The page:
Saturday, July 04, 2020

Article: 12 things that have changed teaching for academics in higher education since COVID-19



By Peter Hanami


1.   Student Voice

The changes to how education has been delivered and the increased use of technology for the delivery of classes has meant that students have more reasons to observe, reflect and consider the outcomes they have been receiving from online learning and comparing it to face-to-face-learning. For example: what is better, what they dislike, and what they want to avoid. Students have shared their praise and dissatisfaction and will continue to exercise their rights and views as competition for their tuition fees increases.

2. Class Preparation

The time required to prepare for online classes is a lot more hours than for a face to face class particularly if it involves large student cohorts, a large teaching team, and multiple streams. From an educational design perspective, it is estimated to take up to 194 hours of preparation to make one hour of online content that is fun, interactive, engaging, and meets all the pedagogical rules plus conveys the content in a way that builds knowledge in a scaffolded way.

3. Student engagement

To be able to teach a live class for two hours online means that academics will have to become project managers, speaking professionals, and entertainers. They will need to develop a new range of skills to be able to build a team, develop a team, engage a team, and manage the individual learning of each of their learners. To do this they will have to develop a range of new tools for engaging their students, building trust online, and the skills for getting students to create content, share their knowledge, and participate.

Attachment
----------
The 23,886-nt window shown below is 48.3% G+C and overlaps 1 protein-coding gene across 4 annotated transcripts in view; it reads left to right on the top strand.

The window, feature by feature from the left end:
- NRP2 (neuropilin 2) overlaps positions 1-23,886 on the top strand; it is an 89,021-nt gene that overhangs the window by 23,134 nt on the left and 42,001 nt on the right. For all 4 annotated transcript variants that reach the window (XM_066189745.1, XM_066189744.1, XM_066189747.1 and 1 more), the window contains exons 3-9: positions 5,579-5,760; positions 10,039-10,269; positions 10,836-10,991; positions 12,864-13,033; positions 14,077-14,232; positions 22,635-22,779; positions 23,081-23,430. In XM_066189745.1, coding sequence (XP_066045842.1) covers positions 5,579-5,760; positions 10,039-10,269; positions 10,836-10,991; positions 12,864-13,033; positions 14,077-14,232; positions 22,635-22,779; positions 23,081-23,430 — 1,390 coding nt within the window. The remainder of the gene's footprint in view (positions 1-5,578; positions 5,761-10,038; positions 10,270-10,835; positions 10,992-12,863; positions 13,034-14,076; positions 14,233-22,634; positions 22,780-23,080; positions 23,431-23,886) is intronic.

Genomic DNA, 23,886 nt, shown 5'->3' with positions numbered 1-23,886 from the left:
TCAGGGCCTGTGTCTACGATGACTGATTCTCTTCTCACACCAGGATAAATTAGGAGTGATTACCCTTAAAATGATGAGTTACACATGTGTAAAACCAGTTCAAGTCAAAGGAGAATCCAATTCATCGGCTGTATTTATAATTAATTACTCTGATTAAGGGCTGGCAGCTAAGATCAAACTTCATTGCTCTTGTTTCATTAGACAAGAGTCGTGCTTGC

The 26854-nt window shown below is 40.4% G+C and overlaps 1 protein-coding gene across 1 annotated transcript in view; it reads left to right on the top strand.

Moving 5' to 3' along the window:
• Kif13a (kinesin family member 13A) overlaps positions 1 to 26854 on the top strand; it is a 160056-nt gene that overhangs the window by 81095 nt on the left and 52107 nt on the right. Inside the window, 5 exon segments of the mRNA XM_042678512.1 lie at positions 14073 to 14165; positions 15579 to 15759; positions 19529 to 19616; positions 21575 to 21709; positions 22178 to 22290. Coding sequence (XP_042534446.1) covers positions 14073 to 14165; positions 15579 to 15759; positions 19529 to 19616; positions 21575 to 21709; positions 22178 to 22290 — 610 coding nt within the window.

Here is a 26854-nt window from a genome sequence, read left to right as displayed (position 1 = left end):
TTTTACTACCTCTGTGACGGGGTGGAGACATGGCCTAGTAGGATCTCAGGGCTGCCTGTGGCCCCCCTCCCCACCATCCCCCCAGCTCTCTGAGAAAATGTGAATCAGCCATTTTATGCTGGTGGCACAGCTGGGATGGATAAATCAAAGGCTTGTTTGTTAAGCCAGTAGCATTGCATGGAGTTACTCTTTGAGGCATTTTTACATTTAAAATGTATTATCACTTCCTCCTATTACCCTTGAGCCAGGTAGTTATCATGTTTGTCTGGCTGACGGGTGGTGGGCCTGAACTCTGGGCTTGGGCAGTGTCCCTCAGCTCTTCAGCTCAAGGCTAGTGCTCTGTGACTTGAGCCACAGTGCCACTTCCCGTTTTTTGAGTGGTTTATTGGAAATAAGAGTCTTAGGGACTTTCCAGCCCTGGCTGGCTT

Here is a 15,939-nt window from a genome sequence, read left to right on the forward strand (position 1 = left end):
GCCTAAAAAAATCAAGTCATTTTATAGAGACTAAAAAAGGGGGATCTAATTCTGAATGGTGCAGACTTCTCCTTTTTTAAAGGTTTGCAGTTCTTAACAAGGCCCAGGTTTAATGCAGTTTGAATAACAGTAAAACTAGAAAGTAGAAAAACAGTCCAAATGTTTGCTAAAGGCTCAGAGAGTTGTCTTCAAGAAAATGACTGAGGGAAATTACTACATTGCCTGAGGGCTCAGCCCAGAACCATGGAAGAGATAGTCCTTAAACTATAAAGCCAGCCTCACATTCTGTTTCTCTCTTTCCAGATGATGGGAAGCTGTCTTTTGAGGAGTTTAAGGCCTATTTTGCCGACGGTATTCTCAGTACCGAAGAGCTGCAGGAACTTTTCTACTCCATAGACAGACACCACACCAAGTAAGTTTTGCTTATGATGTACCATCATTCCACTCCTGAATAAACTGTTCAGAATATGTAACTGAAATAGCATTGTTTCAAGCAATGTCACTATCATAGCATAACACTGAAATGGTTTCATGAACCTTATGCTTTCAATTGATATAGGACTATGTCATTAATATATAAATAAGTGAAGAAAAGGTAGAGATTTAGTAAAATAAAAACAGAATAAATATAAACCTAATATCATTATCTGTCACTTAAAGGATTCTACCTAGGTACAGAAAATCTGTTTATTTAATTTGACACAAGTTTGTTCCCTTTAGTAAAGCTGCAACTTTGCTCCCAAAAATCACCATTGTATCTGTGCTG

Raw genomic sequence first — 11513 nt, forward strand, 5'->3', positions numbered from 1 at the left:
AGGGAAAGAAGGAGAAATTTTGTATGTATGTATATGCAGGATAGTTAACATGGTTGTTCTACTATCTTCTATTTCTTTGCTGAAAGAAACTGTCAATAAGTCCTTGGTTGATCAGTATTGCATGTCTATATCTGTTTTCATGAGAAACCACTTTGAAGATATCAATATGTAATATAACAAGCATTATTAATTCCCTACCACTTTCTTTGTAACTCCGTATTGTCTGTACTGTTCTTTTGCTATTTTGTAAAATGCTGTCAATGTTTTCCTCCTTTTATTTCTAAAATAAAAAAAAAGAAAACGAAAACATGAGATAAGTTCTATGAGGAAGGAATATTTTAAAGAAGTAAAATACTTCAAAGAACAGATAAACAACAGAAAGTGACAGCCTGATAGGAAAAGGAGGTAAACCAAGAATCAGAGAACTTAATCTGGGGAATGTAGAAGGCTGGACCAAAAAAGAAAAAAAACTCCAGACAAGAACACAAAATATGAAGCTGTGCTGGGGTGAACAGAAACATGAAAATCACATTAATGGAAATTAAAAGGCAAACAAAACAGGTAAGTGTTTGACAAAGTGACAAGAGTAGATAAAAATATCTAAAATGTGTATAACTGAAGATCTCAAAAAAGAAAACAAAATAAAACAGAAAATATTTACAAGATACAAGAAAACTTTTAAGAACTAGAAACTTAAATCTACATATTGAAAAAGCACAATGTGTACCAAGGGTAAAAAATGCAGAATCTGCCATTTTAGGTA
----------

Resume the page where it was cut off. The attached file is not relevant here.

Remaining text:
4. Personal Branding

Academics will have to devise, create and build their personal brands to attract students to their classes. Their expertise, their research and their name will become even more important as they vie for a smaller number of positions. Students will begin to pick subjects based on the presentation skills of the presenters and the value that person can add to their knowledge base and study experience. The importance of a distinct brand image will have important implications for research funding, promotion and for professional identity.

5. Learning Analytics

With all the technology now in the classroom academics will become more aware and rely on learning analytics to inform and direct their teaching. For example: They will have to become more focused on how many students log in to the Learning Management System, how long they stay and what content they engage with. Academics will be compared against other academics in their faculties, on who uses and performs best on the LMS.

6. Technology skills